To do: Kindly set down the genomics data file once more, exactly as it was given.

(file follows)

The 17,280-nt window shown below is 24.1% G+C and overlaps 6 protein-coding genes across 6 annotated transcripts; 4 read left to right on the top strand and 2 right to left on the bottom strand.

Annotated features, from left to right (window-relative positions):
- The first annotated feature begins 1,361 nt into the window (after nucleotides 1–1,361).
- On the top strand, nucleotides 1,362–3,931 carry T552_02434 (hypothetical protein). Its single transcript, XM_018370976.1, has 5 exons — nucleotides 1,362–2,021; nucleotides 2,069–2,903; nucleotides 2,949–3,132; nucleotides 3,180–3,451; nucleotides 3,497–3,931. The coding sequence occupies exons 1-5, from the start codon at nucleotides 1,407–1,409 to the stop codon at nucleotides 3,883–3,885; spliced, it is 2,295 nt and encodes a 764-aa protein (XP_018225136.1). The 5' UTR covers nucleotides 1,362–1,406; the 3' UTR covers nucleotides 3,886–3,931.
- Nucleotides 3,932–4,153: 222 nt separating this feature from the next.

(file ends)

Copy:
The 17,280-nt window shown below is 24.1% G+C and overlaps 6 protein-coding genes across 6 annotated transcripts; 4 read left to right on the top strand and 2 right to left on the bottom strand.

Annotated features, from left to right (window-relative positions):
- The first annotated feature begins 1,361 nt into the window (after nucleotides 1–1,361).
- On the top strand, nucleotides 1,362–3,931 carry T552_02434 (hypothetical protein). Its single transcript, XM_018370976.1, has 5 exons — nucleotides 1,362–2,021; nucleotides 2,069–2,903; nucleotides 2,949–3,132; nucleotides 3,180–3,451; nucleotides 3,497–3,931. The coding sequence occupies exons 1-5, from the start codon at nucleotides 1,407–1,409 to the stop codon at nucleotides 3,883–3,885; spliced, it is 2,295 nt and encodes a 764-aa protein (XP_018225136.1). The 5' UTR covers nucleotides 1,362–1,406; the 3' UTR covers nucleotides 3,886–3,931.
- Nucleotides 3,932–4,153: 222 nt separating this feature from the next.